Abstract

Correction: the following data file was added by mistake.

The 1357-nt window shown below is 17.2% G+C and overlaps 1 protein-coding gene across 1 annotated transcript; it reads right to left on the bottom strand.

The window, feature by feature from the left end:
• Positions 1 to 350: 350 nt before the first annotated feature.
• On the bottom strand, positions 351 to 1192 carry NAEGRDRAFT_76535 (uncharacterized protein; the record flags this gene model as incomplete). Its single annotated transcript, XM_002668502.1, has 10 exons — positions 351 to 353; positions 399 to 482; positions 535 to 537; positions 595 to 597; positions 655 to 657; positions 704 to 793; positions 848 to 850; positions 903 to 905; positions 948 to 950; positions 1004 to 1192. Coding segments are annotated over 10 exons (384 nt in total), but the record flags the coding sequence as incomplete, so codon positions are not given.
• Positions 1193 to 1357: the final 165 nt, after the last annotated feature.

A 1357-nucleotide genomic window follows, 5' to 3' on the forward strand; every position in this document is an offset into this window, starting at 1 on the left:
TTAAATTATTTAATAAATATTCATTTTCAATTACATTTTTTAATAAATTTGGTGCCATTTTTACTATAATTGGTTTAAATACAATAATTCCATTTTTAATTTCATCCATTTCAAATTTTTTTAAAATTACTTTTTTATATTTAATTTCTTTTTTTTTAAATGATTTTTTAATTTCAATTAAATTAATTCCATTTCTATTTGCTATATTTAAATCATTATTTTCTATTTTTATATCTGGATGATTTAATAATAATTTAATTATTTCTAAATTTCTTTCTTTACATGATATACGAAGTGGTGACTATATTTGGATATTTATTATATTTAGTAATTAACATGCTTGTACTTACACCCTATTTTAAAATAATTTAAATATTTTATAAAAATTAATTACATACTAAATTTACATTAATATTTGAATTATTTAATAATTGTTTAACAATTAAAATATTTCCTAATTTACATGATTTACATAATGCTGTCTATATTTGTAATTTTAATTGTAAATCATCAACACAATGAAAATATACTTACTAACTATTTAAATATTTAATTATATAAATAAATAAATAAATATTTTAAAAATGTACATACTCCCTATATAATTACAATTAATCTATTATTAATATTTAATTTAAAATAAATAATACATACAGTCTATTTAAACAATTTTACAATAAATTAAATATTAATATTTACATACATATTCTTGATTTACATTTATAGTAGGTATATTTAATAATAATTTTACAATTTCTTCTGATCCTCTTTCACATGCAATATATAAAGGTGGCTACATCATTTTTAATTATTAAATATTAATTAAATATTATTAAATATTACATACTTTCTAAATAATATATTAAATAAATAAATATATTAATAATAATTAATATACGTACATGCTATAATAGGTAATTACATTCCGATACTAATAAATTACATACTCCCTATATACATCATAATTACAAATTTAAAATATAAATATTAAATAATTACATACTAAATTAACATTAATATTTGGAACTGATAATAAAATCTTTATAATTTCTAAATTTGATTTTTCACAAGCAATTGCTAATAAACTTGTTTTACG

Gold mineralization at Croagh Patrick, western Ireland, occurs in quartz veins associated with three synchronous oblique tensile shear systems. The veins evolved by progressive thickening of isolated, en echelon, lensoid tensile fractures that show a power-law relation between their length and thickness. A change in power-law exponent marks the linking of the en echelon arrays by large, oblique-tensile veins. Fluid-inclusion data show that gold was deposited due to unmixing of an H2O-CO2-NaCl fluid at 320–240 °C and 160–30 MPa primarily due to decreases in fluid pressure. Evidence for phase separation is only observed in the large linking veins and is abundant close to intersections of the vein arrays. These sites are where high gold grades occur. The distribution of gold is believed to reflect both spatial and temporal variations in fluid pressure fluctuation during seismic fracture propagation, controlled by the vein growth mechanism and zones of maximum dilation.

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